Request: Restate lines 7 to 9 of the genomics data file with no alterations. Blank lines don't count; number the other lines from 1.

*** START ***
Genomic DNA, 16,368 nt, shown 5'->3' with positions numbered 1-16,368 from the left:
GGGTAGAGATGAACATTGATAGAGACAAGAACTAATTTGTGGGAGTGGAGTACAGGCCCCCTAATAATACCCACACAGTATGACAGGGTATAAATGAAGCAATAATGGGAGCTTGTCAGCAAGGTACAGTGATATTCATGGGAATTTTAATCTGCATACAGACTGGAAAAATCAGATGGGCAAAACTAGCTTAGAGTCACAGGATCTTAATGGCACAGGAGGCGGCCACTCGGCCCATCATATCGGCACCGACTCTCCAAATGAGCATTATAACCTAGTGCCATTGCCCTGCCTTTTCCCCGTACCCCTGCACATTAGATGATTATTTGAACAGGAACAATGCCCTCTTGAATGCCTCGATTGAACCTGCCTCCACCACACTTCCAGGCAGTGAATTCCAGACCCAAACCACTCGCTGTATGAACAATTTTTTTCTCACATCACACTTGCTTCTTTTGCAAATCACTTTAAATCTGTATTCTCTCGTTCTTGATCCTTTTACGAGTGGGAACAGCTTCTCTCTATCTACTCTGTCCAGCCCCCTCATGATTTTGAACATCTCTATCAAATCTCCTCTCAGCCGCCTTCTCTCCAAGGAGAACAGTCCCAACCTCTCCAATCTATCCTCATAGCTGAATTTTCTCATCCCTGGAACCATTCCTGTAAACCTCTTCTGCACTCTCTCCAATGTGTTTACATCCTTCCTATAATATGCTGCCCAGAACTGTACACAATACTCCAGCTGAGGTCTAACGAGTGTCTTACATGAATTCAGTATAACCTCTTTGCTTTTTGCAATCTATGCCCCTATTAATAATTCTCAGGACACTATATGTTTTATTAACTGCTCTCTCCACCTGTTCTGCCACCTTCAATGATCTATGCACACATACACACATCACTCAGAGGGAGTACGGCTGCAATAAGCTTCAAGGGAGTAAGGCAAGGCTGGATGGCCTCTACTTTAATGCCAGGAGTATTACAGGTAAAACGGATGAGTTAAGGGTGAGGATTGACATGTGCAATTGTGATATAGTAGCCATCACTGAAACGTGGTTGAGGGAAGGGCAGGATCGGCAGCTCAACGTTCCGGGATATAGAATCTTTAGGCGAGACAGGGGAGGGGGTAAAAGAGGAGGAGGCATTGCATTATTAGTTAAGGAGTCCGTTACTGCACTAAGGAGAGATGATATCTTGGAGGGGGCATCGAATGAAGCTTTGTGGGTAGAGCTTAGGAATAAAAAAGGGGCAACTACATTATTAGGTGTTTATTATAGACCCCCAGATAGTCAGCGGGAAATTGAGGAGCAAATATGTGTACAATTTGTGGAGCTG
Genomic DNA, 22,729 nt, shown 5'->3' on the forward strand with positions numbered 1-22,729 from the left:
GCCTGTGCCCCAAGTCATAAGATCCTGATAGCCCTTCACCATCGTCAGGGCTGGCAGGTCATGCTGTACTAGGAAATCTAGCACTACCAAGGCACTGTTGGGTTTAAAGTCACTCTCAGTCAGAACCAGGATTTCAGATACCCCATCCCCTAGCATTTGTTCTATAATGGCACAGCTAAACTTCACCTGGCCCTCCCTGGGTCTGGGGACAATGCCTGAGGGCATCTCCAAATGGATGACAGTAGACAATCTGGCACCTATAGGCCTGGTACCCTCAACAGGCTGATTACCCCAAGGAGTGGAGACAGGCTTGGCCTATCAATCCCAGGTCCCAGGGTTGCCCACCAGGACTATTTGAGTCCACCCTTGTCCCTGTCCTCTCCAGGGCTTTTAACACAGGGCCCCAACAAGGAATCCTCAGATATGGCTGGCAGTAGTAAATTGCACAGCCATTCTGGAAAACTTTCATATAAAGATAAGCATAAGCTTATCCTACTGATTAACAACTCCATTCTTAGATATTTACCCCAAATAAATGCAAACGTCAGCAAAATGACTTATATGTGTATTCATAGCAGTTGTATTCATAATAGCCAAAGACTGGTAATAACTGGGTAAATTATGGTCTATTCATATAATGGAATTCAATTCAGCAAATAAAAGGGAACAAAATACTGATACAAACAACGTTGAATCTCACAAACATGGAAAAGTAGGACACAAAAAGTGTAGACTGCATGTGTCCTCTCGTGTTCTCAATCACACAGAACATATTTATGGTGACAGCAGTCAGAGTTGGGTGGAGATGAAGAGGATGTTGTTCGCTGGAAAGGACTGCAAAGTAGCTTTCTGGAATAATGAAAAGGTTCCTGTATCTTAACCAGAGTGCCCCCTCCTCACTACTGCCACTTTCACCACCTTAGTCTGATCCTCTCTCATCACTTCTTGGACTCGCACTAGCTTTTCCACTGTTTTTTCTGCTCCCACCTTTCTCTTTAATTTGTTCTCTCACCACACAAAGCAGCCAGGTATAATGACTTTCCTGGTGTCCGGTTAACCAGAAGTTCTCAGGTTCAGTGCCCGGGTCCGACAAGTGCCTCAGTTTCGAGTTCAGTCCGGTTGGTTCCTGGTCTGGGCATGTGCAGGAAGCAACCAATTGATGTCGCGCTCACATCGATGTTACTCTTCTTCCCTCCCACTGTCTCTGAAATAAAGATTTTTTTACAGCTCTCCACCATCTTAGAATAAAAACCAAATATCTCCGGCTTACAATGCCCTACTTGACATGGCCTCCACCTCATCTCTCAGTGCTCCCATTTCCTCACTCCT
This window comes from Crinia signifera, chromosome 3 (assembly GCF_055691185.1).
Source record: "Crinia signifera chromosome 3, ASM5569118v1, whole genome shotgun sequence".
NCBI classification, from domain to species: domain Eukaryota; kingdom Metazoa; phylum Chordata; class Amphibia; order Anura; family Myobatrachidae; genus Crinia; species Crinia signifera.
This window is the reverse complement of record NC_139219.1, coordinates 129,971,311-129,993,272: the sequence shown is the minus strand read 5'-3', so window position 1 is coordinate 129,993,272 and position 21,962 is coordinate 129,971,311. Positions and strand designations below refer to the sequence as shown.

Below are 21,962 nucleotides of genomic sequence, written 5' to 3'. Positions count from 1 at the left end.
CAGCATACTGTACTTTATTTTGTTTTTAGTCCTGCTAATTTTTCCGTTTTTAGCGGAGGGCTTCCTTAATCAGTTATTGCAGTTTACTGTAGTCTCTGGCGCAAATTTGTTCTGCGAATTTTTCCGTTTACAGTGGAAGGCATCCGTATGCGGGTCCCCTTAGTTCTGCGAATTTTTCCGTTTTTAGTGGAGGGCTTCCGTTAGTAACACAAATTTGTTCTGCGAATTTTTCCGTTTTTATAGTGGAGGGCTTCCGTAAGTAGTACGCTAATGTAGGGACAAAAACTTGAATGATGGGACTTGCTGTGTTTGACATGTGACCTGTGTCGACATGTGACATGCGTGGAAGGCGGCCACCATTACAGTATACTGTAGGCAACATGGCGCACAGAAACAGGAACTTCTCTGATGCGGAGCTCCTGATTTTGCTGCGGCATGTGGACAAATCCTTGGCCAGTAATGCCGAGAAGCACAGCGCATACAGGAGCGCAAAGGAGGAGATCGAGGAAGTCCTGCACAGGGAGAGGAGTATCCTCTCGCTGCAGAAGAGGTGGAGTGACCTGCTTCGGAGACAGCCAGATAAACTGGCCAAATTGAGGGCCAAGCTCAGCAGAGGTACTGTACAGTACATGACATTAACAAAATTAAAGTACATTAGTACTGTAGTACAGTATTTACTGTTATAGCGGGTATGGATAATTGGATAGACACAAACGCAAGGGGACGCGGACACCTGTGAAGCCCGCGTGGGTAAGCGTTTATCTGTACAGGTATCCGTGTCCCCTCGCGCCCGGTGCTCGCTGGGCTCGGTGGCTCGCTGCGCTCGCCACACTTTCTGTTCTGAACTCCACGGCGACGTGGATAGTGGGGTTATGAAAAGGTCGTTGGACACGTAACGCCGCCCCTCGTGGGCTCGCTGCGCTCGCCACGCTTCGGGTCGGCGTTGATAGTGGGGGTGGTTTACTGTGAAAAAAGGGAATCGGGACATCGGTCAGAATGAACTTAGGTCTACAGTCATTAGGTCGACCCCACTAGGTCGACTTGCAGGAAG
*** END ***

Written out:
NCBI classification, from domain to species: domain Eukaryota; kingdom Metazoa; phylum Chordata; class Amphibia; order Anura; family Myobatrachidae; genus Crinia; species Crinia signifera.
This window is the reverse complement of record NC_139219.1, coordinates 129,971,311-129,993,272: the sequence shown is the minus strand read 5'-3', so window position 1 is coordinate 129,993,272 and position 21,962 is coordinate 129,971,311. Positions and strand designations below refer to the sequence as shown.

Below are 21,962 nucleotides of genomic sequence, written 5' to 3'. Positions count from 1 at the left end.